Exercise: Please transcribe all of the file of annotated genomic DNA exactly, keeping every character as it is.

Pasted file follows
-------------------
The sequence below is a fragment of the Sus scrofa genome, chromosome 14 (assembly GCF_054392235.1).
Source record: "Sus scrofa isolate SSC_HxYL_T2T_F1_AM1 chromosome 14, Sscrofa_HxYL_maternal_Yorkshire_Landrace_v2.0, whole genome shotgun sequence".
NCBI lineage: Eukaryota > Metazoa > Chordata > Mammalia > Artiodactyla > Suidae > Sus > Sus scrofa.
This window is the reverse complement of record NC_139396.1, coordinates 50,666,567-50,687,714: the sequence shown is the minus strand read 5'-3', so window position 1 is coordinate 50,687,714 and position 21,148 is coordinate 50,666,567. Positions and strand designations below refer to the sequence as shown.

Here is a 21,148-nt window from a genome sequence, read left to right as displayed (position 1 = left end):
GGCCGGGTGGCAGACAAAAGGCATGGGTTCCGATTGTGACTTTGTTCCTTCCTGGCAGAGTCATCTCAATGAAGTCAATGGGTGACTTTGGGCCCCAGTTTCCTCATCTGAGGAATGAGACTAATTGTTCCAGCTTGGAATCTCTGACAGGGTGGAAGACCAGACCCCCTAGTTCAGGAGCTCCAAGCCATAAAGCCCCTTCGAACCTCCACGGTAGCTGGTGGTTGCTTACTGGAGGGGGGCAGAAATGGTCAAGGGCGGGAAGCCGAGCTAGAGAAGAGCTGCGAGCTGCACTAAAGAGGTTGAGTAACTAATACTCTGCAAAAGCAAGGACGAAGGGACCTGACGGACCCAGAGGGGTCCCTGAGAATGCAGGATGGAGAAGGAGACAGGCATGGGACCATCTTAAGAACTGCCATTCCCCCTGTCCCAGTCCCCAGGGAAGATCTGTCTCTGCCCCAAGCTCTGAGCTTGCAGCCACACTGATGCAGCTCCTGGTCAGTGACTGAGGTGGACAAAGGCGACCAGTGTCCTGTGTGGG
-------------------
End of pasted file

The sequence below is a fragment of the Sus scrofa genome, chromosome 14 (assembly GCF_054392235.1).
Source record: "Sus scrofa isolate SSC_HxYL_T2T_F1_AM1 chromosome 14, Sscrofa_HxYL_maternal_Yorkshire_Landrace_v2.0, whole genome shotgun sequence".
NCBI lineage: Eukaryota > Metazoa > Chordata > Mammalia > Artiodactyla > Suidae > Sus > Sus scrofa.
This window is the reverse complement of record NC_139396.1, coordinates 50,666,567-50,687,714: the sequence shown is the minus strand read 5'-3', so window position 1 is coordinate 50,687,714 and position 21,148 is coordinate 50,666,567. Positions and strand designations below refer to the sequence as shown.

Here is a 21,148-nt window from a genome sequence, read left to right as displayed (position 1 = left end):
GGCCGGGTGGCAGACAAAAGGCATGGGTTCCGATTGTGACTTTGTTCCTTCCTGGCAGAGTCATCTCAATGAAGTCAATGGGTGACTTTGGGCCCCAGTTTCCTCATCTGAGGAATGAGACTAATTGTTCCAGCTTGGAATCTCTGACAGGGTGGAAGACCAGACCCCCTAGTTCAGGAGCTCCAAGCCATAAAGCCCCTTCGAACCTCCACGGTAGCTGGTGGTTGCTTACTGGAGGGGGGCAGAAATGGTCAAGGGCGGGAAGCCGAGCTAGAGAAGAGCTGCGAGCTGCACTAAAGAGGTTGAGTAACTAATACTCTGCAAAAGCAAGGACGAAGGGACCTGACGGACCCAGAGGGGTCCCTGAGAATGCAGGATGGAGAAGGAGACAGGCATGGGACCATCTTAAGAACTGCCATTCCCCCTGTCCCAGTCCCCAGGGAAGATCTGTCTCTGCCCCAAGCTCTGAGCTTGCAGCCACACTGATGCAGCTCCTGGTCAGTGACTGAGGTGGACAAAGGCGACCAGTGTCCTGTGTGGG